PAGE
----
Removing These Two Words from Your Marriage Will Instantly Improve It

I don't subscribe to vary many email newsletters and publications.  I've found that when I do, most of the things that fill up my inbox add very little value to my life.  In fact, the majority of the time they hit the 'trash' before they are even read.  However the communication I get from Refine Us Ministries is different.

The following is an excerpt of an email I recently received.  The excerpt itself is powerfully eye-opening.  I would encourage you to go to the ministry website and sign up to receive these emails yourself.  If nothing else, spend a few minutes reading their blog to see firsthand what a helpful ministry Refine Us is.
There are so many things that your marriage can survive. You marriage can survive miscommunication. Your marriage can survive busy schedules. Your marriage can overcome conflict with your in-laws. Your marriage can get through sexual brokenness and unforgiveness. But, there are two words that will eventually bring an end to your marriage…if not legally then definitely emotionally. 
The two words are… 
If only my wife had sex with me more often
If only my husband looked at me like my boss does
If only we had kids
If only we made more money
If only we lived in a bigger house
If only we would have dated longer
If only she took care of herself like the lady at the gym
If only my high school boyfriend and I would have stayed together
If only we hadn’t had kids so young
If only she understood me
If only he listened to me
If only I knew we were soul mates
If only she cooked more or better
If only he could do things around the house
If only will slowly destroy intimacy and leave you in a place of resentment. If only will trick you into believing that the best days of your marriage are behind you and and not ahead of you. 
The best thing you can do for your marriage today is remove “if only” from your mind and heart.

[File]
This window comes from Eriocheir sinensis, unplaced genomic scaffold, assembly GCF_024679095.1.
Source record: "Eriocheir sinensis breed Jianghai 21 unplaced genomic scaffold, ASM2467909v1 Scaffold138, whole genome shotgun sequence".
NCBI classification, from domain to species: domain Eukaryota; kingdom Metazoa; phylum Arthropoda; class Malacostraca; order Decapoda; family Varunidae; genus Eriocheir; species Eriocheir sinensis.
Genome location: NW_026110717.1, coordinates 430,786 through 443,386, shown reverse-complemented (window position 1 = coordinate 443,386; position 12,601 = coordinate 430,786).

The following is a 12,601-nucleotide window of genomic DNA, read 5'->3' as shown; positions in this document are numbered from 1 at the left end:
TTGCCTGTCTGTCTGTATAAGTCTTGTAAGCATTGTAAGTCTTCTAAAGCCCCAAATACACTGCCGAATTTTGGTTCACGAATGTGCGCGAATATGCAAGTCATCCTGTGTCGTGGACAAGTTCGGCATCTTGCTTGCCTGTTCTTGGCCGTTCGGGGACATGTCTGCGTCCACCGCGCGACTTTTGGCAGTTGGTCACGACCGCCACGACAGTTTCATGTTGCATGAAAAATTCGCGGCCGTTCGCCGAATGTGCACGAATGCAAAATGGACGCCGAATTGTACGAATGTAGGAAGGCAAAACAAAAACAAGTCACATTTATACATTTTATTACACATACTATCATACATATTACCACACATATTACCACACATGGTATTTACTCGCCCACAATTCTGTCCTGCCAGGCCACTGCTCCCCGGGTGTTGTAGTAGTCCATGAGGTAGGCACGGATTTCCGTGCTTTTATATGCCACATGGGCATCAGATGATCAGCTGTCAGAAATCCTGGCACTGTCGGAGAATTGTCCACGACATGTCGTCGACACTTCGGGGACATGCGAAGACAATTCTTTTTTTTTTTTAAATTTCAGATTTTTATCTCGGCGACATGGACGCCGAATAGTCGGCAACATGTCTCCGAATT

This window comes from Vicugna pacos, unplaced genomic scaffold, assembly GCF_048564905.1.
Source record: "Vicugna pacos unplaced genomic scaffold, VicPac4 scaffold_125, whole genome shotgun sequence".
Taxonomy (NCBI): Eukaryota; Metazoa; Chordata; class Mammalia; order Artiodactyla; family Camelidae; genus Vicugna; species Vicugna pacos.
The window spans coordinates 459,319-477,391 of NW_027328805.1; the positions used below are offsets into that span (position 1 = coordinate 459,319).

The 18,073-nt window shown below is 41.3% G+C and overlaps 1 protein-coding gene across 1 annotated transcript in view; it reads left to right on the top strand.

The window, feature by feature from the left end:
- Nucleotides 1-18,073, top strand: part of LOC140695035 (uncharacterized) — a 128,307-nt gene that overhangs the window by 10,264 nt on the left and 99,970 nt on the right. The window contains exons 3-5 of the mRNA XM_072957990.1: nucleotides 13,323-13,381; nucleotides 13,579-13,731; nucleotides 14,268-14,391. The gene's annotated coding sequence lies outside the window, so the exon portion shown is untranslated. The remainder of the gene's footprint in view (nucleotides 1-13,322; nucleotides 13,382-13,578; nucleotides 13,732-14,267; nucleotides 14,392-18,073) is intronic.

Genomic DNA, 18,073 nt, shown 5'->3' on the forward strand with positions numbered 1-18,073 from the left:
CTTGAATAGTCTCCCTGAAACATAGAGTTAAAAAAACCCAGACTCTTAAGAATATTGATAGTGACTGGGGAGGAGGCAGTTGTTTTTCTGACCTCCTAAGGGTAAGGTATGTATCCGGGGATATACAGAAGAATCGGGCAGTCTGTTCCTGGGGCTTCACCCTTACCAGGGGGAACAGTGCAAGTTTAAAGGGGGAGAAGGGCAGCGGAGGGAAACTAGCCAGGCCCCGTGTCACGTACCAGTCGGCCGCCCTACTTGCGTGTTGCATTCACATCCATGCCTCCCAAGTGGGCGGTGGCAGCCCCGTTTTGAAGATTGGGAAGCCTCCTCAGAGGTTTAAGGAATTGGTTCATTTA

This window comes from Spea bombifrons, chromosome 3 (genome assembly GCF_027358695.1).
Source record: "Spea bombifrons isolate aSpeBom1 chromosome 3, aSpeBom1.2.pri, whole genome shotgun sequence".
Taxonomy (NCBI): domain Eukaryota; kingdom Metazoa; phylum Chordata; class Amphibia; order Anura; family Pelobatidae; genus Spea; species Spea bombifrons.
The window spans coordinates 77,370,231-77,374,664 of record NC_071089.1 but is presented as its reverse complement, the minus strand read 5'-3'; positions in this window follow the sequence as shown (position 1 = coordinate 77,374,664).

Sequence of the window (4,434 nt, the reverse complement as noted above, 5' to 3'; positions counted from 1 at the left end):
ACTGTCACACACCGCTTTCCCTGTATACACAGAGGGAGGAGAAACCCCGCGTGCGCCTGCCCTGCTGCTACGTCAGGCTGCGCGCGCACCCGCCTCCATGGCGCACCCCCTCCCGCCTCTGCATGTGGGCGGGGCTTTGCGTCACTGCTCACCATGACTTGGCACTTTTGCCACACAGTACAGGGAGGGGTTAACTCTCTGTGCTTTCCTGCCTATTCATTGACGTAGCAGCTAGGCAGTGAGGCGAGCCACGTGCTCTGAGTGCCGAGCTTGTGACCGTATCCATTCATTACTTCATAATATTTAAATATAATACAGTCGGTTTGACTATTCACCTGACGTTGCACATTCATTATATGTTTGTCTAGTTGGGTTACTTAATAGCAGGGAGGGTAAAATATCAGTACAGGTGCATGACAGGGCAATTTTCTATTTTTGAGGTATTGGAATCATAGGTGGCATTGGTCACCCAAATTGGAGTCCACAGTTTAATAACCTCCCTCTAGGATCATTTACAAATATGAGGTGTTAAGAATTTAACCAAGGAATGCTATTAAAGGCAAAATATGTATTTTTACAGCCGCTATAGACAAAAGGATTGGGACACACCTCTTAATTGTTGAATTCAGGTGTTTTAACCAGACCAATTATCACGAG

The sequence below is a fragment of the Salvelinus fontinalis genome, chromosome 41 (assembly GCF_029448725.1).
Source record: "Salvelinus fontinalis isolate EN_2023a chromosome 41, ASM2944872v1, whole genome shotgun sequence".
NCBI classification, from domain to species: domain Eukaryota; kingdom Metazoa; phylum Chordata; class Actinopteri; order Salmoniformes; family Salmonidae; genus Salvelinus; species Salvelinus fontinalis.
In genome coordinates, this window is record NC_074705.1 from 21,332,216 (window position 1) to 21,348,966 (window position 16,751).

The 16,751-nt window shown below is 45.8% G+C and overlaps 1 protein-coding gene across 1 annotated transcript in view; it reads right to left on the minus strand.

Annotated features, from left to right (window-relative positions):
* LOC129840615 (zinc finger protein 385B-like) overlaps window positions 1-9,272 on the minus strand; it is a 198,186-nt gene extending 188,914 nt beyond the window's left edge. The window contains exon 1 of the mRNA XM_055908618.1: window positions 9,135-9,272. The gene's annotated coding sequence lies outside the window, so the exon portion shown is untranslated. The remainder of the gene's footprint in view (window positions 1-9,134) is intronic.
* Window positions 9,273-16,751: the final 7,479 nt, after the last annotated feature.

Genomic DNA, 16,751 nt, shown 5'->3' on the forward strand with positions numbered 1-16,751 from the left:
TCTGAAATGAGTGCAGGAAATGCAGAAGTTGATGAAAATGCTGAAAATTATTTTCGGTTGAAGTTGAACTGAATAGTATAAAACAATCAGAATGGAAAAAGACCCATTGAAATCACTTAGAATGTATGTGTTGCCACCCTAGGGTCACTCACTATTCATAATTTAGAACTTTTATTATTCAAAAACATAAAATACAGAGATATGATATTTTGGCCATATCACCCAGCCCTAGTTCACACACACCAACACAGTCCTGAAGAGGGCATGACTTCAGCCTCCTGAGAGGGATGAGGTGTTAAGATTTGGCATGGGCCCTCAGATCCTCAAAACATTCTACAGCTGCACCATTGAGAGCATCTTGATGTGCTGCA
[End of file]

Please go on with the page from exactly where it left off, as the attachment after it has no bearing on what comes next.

Sunday, March 02, 2014

Giving Rules w/o the Groundwork of a Relationship Never Works

My kids have this weird habit. Maybe your kids have/had it. They hate being told what to do. I think they got it from their mother. OK, maybe they didn’t get it from their mother. I have always disliked being told what to do. I’ve always wanted to do things my own way, which has unfortunately lead to me having to learn many lessons the hard way.

- I had to touch the stove to believe it was hot
- I had to lick the flagpole to know my tongue would stick
- I had to pee on the electric fense to find out if….ok that’s a lie, I’ll take people’s word on that one

Truth is, and I know I’m not alone in this, most people don’t like being told what to do. And this is especially true if the directions are coming from someone we don’t know or don’t trust. I saw this over and over again when I worked in retail. The giving of rules without the groundwork of relationship never works out well.

Many people have this same problem with religion. They perceive Christianity as nothing but a bunch of rules, because they don’t understand the relationship with Christ undergirding the whole thing. Christians themselves are guilty of perpetuating this problem by laying on unbelievers the laws of God instead of inviting people to come and see and know Jesus as a first step.

We learn from Matthew 17 that the first step in becoming a follower of Jesus is seeing who Jesus really is - the beloved Son of God, in whom God is well pleased. It is this knowledge of Jesus, this intimate knowing of who Christ is, that motivates my listening to him. This is why reading your Bible, for yourself, regularly, is such an important practice. In reading God’s Word we come to know in greater detail and depth who Jesus was. In God’s Word we discover the love, grace, forgiveness, power, humility, kindness, compassion, strength, passion, and welcomingness of Christ.